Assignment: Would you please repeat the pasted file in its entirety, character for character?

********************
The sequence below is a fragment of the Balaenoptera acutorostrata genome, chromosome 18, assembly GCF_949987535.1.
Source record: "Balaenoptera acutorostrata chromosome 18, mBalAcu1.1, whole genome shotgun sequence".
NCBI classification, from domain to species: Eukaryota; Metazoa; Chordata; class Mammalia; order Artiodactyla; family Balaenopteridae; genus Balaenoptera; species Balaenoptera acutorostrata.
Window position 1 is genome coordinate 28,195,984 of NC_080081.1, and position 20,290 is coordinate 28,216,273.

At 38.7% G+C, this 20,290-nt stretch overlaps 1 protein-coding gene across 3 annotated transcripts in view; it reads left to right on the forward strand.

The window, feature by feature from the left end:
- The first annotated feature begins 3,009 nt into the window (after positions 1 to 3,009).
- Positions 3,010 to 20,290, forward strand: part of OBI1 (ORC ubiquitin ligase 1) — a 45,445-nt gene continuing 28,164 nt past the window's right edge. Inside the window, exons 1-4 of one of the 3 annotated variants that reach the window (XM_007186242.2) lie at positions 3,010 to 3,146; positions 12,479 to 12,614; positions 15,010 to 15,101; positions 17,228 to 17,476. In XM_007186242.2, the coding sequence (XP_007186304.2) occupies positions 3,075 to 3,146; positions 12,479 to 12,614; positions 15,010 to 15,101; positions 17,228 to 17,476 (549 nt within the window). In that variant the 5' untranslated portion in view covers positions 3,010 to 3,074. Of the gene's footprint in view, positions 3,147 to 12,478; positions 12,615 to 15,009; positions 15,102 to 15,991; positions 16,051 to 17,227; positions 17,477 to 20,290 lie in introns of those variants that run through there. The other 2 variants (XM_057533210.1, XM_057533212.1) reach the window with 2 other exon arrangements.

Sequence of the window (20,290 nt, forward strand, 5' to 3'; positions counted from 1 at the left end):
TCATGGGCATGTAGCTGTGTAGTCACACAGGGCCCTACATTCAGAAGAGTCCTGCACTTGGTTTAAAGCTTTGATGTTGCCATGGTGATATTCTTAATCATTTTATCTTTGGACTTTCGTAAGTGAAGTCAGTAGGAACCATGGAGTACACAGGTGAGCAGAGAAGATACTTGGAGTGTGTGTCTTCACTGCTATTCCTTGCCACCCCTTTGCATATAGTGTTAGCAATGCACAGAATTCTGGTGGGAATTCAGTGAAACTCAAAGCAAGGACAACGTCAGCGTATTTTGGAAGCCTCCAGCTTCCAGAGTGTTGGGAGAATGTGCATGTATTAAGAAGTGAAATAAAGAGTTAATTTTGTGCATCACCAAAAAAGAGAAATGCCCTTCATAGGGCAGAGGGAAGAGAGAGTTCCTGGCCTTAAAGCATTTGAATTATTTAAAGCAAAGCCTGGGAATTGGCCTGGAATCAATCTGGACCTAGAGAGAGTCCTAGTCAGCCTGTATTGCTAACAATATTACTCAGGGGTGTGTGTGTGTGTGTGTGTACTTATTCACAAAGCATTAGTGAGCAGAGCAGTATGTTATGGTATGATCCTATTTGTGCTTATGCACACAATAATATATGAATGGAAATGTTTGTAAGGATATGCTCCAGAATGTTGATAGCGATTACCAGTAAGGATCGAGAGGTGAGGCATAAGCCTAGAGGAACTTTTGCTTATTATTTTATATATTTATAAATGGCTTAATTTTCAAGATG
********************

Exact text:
The sequence below is a fragment of the Balaenoptera acutorostrata genome, chromosome 18, assembly GCF_949987535.1.
Source record: "Balaenoptera acutorostrata chromosome 18, mBalAcu1.1, whole genome shotgun sequence".
NCBI classification, from domain to species: Eukaryota; Metazoa; Chordata; class Mammalia; order Artiodactyla; family Balaenopteridae; genus Balaenoptera; species Balaenoptera acutorostrata.
Window position 1 is genome coordinate 28,195,984 of NC_080081.1, and position 20,290 is coordinate 28,216,273.

At 38.7% G+C, this 20,290-nt stretch overlaps 1 protein-coding gene across 3 annotated transcripts in view; it reads left to right on the forward strand.

The window, feature by feature from the left end:
- The first annotated feature begins 3,009 nt into the window (after positions 1 to 3,009).
- Positions 3,010 to 20,290, forward strand: part of OBI1 (ORC ubiquitin ligase 1) — a 45,445-nt gene continuing 28,164 nt past the window's right edge. Inside the window, exons 1-4 of one of the 3 annotated variants that reach the window (XM_007186242.2) lie at positions 3,010 to 3,146; positions 12,479 to 12,614; positions 15,010 to 15,101; positions 17,228 to 17,476. In XM_007186242.2, the coding sequence (XP_007186304.2) occupies positions 3,075 to 3,146; positions 12,479 to 12,614; positions 15,010 to 15,101; positions 17,228 to 17,476 (549 nt within the window). In that variant the 5' untranslated portion in view covers positions 3,010 to 3,074. Of the gene's footprint in view, positions 3,147 to 12,478; positions 12,615 to 15,009; positions 15,102 to 15,991; positions 16,051 to 17,227; positions 17,477 to 20,290 lie in introns of those variants that run through there. The other 2 variants (XM_057533210.1, XM_057533212.1) reach the window with 2 other exon arrangements.

Sequence of the window (20,290 nt, forward strand, 5' to 3'; positions counted from 1 at the left end):
TCATGGGCATGTAGCTGTGTAGTCACACAGGGCCCTACATTCAGAAGAGTCCTGCACTTGGTTTAAAGCTTTGATGTTGCCATGGTGATATTCTTAATCATTTTATCTTTGGACTTTCGTAAGTGAAGTCAGTAGGAACCATGGAGTACACAGGTGAGCAGAGAAGATACTTGGAGTGTGTGTCTTCACTGCTATTCCTTGCCACCCCTTTGCATATAGTGTTAGCAATGCACAGAATTCTGGTGGGAATTCAGTGAAACTCAAAGCAAGGACAACGTCAGCGTATTTTGGAAGCCTCCAGCTTCCAGAGTGTTGGGAGAATGTGCATGTATTAAGAAGTGAAATAAAGAGTTAATTTTGTGCATCACCAAAAAAGAGAAATGCCCTTCATAGGGCAGAGGGAAGAGAGAGTTCCTGGCCTTAAAGCATTTGAATTATTTAAAGCAAAGCCTGGGAATTGGCCTGGAATCAATCTGGACCTAGAGAGAGTCCTAGTCAGCCTGTATTGCTAACAATATTACTCAGGGGTGTGTGTGTGTGTGTGTGTACTTATTCACAAAGCATTAGTGAGCAGAGCAGTATGTTATGGTATGATCCTATTTGTGCTTATGCACACAATAATATATGAATGGAAATGTTTGTAAGGATATGCTCCAGAATGTTGATAGCGATTACCAGTAAGGATCGAGAGGTGAGGCATAAGCCTAGAGGAACTTTTGCTTATTATTTTATATATTTATAAATGGCTTAATTTTCAAGATG